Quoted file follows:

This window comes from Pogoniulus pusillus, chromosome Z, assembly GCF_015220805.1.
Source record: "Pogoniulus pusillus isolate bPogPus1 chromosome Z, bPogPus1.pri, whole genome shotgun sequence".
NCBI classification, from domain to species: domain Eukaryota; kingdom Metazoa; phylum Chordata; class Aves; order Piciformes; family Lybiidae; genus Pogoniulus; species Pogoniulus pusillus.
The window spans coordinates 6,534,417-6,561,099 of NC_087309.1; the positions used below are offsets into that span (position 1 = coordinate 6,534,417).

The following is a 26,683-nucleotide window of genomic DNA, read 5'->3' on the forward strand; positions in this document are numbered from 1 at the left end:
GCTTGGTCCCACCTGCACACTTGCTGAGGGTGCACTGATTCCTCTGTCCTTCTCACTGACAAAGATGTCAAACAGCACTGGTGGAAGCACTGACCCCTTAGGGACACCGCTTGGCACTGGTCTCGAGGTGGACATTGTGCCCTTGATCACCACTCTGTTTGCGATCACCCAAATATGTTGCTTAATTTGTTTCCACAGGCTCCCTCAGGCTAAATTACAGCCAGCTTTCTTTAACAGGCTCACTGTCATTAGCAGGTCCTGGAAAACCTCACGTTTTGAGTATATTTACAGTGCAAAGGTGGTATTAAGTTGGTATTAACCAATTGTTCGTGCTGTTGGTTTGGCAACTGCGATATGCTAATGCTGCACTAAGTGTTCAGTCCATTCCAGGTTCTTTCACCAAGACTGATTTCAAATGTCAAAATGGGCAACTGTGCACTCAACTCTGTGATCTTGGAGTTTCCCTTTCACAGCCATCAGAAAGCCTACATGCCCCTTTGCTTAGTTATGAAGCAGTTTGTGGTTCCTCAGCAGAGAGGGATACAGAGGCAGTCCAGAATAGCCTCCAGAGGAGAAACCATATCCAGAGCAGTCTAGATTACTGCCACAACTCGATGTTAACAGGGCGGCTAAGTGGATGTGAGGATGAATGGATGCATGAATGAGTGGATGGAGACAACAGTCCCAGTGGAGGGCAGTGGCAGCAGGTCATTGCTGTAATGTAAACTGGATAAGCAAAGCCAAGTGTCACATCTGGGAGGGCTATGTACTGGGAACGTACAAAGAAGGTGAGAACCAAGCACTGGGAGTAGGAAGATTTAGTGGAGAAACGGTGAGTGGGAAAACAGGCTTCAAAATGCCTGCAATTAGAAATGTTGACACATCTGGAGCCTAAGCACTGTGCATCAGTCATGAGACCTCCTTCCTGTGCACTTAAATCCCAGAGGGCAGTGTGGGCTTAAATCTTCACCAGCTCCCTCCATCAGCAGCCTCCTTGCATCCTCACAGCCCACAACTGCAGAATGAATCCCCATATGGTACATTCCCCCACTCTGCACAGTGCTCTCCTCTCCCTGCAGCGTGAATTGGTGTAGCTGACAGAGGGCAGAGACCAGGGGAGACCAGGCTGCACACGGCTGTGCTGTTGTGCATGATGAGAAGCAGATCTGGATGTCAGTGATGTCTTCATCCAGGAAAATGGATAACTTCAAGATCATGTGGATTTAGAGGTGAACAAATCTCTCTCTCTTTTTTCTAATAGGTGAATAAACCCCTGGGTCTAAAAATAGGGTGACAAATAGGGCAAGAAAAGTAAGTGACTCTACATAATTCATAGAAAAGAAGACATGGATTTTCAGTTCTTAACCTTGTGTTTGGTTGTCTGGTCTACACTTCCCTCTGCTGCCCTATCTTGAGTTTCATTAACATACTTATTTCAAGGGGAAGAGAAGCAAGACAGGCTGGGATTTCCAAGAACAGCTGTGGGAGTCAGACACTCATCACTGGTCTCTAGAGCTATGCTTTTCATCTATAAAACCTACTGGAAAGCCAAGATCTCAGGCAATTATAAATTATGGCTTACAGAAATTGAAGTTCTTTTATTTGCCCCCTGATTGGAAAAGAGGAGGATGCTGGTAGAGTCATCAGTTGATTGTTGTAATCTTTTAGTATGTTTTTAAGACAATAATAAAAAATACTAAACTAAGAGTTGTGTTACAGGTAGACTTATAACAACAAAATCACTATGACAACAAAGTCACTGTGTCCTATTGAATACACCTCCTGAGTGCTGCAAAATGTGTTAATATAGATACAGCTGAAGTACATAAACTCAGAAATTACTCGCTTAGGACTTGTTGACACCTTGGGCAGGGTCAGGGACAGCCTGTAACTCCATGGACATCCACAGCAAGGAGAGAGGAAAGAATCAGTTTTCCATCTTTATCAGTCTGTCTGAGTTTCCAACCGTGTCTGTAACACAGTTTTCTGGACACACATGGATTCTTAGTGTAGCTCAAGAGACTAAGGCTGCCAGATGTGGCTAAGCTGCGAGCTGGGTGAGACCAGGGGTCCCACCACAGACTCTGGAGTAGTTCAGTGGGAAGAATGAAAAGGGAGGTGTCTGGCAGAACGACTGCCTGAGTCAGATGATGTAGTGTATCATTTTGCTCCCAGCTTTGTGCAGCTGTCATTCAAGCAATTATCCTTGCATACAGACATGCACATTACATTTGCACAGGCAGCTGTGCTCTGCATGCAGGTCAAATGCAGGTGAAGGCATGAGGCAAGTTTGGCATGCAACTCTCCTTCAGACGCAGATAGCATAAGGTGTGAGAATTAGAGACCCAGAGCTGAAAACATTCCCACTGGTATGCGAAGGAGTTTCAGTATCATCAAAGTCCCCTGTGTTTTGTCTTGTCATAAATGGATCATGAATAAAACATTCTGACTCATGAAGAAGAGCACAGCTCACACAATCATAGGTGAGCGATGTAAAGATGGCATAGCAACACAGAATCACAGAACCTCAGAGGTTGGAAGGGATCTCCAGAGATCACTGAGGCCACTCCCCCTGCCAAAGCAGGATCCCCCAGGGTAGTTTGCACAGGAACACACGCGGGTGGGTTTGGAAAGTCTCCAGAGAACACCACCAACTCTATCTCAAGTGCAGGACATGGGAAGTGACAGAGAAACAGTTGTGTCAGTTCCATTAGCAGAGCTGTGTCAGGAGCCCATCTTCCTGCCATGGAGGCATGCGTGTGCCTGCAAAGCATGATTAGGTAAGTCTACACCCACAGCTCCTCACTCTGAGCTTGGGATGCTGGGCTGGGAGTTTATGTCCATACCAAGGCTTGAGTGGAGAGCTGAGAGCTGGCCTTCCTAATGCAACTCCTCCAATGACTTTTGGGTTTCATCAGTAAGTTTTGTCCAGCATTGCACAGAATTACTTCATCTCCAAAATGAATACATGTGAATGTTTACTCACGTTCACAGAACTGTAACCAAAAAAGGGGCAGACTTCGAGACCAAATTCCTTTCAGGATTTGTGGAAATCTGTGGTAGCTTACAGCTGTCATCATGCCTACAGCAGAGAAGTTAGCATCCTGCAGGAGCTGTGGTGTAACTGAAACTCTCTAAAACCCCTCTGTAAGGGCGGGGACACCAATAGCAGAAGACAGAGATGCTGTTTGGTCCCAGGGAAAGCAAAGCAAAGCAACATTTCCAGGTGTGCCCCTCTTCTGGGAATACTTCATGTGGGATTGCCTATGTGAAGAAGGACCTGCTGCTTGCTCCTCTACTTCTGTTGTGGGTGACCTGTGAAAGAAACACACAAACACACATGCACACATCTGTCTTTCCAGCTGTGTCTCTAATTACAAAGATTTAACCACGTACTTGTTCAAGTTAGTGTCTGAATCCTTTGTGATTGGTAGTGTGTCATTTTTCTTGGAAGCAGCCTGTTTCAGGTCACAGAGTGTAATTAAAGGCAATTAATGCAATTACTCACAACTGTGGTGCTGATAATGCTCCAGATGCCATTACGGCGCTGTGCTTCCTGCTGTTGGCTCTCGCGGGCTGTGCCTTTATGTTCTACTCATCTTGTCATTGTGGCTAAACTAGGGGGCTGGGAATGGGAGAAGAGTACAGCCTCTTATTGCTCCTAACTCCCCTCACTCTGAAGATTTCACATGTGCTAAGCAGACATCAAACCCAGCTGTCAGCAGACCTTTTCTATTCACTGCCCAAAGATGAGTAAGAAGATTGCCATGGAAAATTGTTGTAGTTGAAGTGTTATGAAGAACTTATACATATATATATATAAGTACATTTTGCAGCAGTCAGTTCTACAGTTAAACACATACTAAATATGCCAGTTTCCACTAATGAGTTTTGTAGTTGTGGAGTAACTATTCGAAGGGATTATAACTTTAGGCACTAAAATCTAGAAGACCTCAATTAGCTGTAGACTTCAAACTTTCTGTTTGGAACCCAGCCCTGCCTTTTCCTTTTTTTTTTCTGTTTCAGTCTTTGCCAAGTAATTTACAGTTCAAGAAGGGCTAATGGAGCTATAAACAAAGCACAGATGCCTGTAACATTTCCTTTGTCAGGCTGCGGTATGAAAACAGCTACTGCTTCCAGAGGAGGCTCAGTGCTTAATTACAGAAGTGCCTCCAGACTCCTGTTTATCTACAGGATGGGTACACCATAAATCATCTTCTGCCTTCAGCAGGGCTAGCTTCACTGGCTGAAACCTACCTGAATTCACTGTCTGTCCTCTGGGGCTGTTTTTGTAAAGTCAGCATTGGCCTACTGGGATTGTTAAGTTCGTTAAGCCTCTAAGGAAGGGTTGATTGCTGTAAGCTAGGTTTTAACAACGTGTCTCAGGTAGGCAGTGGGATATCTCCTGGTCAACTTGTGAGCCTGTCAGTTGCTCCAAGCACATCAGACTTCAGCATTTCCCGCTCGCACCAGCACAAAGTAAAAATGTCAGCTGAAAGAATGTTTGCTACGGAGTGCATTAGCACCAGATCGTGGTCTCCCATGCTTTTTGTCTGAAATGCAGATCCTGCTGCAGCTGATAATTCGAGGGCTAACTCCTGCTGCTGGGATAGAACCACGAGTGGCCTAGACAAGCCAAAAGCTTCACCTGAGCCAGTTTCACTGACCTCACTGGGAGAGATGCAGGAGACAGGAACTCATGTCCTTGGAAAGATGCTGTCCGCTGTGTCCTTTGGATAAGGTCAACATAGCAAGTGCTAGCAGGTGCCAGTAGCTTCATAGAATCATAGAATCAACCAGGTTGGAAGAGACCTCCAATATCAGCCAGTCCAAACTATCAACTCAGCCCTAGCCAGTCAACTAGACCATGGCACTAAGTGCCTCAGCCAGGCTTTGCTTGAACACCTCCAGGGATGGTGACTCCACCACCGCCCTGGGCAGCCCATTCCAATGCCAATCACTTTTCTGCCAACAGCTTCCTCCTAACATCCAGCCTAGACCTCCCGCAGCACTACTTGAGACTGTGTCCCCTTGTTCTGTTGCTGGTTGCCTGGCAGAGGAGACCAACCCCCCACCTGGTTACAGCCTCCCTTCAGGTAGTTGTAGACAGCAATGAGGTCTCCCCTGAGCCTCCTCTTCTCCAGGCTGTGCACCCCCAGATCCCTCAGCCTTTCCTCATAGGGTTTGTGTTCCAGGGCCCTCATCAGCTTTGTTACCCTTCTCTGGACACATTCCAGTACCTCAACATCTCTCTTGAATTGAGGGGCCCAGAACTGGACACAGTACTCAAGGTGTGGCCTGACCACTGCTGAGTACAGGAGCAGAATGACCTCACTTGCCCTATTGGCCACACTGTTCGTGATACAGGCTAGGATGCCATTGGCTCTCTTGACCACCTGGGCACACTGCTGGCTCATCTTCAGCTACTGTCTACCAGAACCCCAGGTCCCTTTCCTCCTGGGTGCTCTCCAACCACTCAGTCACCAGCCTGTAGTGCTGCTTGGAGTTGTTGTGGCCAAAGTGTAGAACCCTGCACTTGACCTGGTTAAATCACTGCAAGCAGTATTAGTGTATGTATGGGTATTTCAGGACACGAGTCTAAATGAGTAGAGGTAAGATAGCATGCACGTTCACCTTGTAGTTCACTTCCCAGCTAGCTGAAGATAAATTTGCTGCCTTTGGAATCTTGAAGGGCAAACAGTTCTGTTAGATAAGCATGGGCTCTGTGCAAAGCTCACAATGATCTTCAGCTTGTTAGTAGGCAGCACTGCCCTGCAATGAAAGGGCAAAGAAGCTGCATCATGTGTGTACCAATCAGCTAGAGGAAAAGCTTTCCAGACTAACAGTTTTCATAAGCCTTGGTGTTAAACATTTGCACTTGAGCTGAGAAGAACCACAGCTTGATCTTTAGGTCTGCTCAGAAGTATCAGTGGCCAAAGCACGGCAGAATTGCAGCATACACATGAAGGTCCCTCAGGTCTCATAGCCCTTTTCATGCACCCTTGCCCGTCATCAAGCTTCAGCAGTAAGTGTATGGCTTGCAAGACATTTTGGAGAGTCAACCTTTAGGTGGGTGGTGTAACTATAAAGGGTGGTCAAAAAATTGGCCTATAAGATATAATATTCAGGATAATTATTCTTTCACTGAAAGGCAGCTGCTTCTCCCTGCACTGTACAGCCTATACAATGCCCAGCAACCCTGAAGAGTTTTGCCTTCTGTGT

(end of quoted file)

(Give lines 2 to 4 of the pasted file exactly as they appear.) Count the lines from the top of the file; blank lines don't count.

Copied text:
Source record: "Pogoniulus pusillus isolate bPogPus1 chromosome Z, bPogPus1.pri, whole genome shotgun sequence".
NCBI classification, from domain to species: domain Eukaryota; kingdom Metazoa; phylum Chordata; class Aves; order Piciformes; family Lybiidae; genus Pogoniulus; species Pogoniulus pusillus.
The window spans coordinates 6,534,417-6,561,099 of NC_087309.1; the positions used below are offsets into that span (position 1 = coordinate 6,534,417).